This letter includes a link to the 5th of our 18 Viganò Tapes (link here or in the box below), a brief discussion of remarks yesterday by Pope Francis about Cardinal Raymond Burke (though Burke was not named) and Burke’s attitude toward the virus vaccinations. (see below)


    Question #5 of The Viganò Tapes: What should be the response of citizens and the faithful?

    Answer: We find ourselves trapped in an impasse, a dead end, from which we cannot escape as long as we do not recognize it for what it is. If we think that the present crisis can be solved by addressing ourselves to the civil or religious authority, as if we were in conditions of relative normality, we continue to not understand that the responsibility for this crisis lies precisely in a betrayal carried out by those who hold authority.

    (Please click here for the rest of Tape #5.)

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The Vigano Tapes

Pope Francis speaks with journalists on board an Alitalia aircraft en route from Bratislava, Slovakia, back to Rome, Wednesday, September 15, 2021, after a four-day pilgrimage to Budapest, Hungary and various places in Slovakia. (CNS photo/Paul Haring)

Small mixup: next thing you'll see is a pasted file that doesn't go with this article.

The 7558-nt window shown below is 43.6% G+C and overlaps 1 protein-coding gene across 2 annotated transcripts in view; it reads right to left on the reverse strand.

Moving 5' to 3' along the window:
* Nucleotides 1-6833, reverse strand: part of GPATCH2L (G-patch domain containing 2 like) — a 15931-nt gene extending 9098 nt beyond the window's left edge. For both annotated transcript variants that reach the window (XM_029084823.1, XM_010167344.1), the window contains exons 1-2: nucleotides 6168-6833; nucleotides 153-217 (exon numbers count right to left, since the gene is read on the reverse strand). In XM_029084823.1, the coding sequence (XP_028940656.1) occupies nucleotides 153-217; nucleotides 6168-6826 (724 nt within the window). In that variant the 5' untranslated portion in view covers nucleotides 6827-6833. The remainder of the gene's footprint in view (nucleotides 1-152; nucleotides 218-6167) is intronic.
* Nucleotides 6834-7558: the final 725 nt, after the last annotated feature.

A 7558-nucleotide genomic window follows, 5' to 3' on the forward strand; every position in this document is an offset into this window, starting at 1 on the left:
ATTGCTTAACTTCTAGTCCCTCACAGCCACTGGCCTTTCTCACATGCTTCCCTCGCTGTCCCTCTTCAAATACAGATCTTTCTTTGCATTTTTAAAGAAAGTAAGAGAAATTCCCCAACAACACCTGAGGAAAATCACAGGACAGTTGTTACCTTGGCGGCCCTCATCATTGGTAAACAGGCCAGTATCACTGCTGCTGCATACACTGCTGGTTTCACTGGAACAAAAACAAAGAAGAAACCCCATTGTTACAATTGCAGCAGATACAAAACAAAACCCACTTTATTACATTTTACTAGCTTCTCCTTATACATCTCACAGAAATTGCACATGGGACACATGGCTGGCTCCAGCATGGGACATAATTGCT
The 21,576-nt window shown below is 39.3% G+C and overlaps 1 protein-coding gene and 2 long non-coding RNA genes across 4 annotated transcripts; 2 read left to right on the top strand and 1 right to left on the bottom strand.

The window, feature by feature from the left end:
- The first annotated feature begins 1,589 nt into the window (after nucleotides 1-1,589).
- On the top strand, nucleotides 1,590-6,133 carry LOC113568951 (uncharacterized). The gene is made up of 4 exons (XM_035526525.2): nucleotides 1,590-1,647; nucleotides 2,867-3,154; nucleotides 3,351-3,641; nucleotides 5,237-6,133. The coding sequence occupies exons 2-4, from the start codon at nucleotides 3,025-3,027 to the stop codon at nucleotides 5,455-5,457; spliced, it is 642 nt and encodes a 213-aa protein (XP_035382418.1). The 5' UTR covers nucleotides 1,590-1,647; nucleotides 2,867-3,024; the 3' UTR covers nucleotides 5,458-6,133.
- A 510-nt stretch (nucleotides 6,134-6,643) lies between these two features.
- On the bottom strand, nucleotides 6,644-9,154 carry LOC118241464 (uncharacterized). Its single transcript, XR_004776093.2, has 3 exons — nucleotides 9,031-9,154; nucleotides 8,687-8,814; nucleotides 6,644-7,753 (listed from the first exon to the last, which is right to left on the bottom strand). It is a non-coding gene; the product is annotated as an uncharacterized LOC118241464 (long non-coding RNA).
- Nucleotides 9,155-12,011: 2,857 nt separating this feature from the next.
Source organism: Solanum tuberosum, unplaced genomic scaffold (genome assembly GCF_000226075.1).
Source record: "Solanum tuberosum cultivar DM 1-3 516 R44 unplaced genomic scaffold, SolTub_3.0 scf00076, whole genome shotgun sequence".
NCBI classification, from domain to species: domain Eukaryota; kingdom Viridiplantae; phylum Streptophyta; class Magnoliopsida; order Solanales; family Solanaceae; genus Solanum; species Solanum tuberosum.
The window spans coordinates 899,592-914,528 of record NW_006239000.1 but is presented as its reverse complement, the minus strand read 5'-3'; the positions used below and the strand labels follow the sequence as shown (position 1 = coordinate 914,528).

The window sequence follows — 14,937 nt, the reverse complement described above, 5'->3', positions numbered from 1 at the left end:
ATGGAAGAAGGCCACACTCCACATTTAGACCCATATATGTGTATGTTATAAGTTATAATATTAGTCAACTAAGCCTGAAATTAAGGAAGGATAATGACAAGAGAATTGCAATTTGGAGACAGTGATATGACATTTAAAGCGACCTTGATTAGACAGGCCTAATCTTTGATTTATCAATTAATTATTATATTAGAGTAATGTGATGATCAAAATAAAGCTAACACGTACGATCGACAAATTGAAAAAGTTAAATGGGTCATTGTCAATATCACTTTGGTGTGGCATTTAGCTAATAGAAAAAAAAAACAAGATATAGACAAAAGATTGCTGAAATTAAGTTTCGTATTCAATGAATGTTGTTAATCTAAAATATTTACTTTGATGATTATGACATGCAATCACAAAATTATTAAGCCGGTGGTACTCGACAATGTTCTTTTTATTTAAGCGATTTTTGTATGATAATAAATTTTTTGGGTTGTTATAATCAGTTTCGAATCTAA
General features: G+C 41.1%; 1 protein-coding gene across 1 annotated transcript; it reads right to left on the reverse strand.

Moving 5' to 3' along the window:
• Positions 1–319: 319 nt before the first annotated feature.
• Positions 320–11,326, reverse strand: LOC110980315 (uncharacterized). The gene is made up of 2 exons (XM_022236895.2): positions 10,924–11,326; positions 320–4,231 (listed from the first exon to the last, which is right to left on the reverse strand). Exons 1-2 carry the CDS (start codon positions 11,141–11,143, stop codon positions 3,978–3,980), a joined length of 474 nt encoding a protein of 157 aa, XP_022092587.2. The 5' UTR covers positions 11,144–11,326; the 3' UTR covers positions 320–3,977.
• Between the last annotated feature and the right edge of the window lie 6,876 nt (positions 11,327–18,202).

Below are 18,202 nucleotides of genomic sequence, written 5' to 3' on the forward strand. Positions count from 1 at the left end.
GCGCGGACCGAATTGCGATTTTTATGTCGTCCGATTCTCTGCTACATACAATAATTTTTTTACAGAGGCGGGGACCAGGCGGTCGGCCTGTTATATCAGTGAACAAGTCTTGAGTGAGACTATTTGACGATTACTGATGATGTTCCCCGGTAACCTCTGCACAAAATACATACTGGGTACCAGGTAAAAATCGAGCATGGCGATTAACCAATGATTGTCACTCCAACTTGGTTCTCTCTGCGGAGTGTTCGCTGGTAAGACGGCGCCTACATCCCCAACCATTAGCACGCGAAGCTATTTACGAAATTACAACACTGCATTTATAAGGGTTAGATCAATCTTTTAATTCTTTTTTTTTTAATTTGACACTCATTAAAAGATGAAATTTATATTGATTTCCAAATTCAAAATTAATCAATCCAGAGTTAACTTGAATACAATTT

Pope Francis, Cardinal Burke, the Virus and the Vaccines

    Also today, the comprehensive Italian website that acts as a useful aggregator of many of the articles about the Vatican each day, Il sismografo, had an interesting reflection on a reference Pope Francis made during his in-flight press conference yesterday, as he returned from Slovakia to Rome, to Cardinal Raymond Burke, and Cardinal Burke’s position of hesitation and concern about the vaccinations being administered to people.

    (Here is a link to John Allen‘s report on the press conference: link)

    Burke’s concerns have not had to do with whether the vaccines are effective, or may not have been sufficiently tested to determine whether they might have long-term negative side-effects, but rather a fundamental moral question: the possibility that some of the vaccines have used aborted human fetus cells in their formulation and/or in their testing, and Burke’s conclusion, based on Catholic moral teaching, that this is immoral and unacceptable (this link contains the cardinal’s reasoning).

    Many in the Church leadership have made the argument that use even of such vaccines could be morally acceptable, since the benefit is believed to be so significant, and the use of aborted stem cells so “minor” and “remote.”

    And Pope Francis has supported this view, saying receiving these vaccinations is “an act of love.” (link)

    Still, these arguments have not persuaded Cardinal Burke, Bishop Joseph Strickland of Tyler, Texas, Bishop Athanasius Schneider, Archbishop Carlo Maria Viganò, and quite a few other Catholic bishops and theologians around the world, who remain, in conscience, opposed to any use of aborted human fetal cells in these medical, or other new technologies.

    Here is what Il sismografo wrote:

    The Pope’s words about a “(vaccine) denier” cardinal who ended up in hospital with Covid-19. Perplexity and disorientation in the Catholic world (link)

    Il Sismografo

    September 16, 2021

    (LB – RC – edited by Editorial Staff “Il Sismografo”)